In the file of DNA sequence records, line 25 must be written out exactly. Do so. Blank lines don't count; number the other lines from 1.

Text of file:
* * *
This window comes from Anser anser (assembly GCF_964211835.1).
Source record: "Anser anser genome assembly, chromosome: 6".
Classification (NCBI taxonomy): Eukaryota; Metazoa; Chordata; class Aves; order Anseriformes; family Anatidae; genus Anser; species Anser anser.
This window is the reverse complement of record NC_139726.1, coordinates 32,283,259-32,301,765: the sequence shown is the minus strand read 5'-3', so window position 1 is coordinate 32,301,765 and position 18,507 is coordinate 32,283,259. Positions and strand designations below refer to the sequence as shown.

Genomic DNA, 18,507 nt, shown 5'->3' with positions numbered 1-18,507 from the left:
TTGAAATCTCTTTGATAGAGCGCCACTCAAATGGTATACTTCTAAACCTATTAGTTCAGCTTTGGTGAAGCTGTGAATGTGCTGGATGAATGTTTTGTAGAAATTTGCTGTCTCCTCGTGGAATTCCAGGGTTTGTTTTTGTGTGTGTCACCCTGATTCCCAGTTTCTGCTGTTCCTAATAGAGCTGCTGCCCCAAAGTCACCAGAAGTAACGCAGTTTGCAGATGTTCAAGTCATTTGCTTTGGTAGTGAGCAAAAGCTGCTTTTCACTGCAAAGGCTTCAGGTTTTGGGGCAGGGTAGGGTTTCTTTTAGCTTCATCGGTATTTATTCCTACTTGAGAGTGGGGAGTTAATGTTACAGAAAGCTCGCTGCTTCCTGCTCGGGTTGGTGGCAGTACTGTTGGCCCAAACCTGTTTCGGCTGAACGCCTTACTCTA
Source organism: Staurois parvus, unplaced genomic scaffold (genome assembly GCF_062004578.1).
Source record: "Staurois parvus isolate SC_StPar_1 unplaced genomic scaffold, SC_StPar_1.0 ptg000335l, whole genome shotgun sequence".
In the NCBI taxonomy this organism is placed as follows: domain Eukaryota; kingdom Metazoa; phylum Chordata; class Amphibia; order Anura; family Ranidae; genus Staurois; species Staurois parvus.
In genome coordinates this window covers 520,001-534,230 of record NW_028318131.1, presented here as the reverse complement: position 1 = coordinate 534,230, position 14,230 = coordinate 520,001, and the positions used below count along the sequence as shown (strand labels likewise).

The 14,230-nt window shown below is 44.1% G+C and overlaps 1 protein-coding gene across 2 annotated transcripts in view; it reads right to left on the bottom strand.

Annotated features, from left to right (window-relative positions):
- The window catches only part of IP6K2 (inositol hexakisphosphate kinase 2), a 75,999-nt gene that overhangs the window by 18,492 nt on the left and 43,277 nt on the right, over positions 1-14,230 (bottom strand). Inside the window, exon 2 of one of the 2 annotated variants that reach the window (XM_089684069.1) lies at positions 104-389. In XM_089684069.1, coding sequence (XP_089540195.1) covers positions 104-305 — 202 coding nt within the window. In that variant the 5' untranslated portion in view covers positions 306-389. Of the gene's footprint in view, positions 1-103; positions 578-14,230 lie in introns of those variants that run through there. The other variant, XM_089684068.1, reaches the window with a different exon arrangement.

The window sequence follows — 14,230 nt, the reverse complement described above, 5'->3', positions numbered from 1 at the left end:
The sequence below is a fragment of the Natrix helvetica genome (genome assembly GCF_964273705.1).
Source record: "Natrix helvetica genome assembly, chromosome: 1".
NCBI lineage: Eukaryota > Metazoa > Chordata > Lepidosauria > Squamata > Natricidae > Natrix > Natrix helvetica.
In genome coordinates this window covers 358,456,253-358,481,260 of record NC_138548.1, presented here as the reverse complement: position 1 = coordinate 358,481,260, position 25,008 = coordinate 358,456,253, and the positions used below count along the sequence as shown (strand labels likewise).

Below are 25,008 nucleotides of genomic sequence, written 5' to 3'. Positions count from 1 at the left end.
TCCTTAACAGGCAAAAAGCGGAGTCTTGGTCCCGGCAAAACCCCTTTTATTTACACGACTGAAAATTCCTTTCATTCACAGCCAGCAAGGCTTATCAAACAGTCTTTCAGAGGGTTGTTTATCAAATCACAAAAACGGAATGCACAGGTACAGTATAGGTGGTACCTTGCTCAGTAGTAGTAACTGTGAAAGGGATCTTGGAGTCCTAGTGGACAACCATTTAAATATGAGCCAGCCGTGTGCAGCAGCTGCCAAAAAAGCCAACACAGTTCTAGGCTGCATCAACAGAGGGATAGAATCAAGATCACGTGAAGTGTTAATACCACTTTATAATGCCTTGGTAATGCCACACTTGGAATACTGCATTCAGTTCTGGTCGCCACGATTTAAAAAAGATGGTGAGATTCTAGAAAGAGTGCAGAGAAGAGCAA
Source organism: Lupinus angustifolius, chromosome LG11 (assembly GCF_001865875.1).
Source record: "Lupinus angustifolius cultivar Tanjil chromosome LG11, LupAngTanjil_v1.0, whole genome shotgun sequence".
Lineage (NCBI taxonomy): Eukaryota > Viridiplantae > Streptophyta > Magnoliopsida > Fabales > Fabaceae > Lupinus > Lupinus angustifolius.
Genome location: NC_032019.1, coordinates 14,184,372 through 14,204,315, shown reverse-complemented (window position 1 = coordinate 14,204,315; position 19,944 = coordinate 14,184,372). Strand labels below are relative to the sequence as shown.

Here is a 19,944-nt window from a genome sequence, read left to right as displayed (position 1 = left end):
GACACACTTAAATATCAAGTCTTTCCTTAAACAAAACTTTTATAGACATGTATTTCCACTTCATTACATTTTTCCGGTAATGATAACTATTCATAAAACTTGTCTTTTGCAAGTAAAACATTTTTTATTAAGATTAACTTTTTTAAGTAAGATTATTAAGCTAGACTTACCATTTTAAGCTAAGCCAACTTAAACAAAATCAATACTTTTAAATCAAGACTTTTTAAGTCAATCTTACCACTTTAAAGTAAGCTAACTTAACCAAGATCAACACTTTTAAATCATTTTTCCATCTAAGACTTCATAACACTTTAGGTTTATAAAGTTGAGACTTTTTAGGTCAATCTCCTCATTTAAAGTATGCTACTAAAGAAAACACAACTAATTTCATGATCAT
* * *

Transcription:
Here is a 19,944-nt window from a genome sequence, read left to right as displayed (position 1 = left end):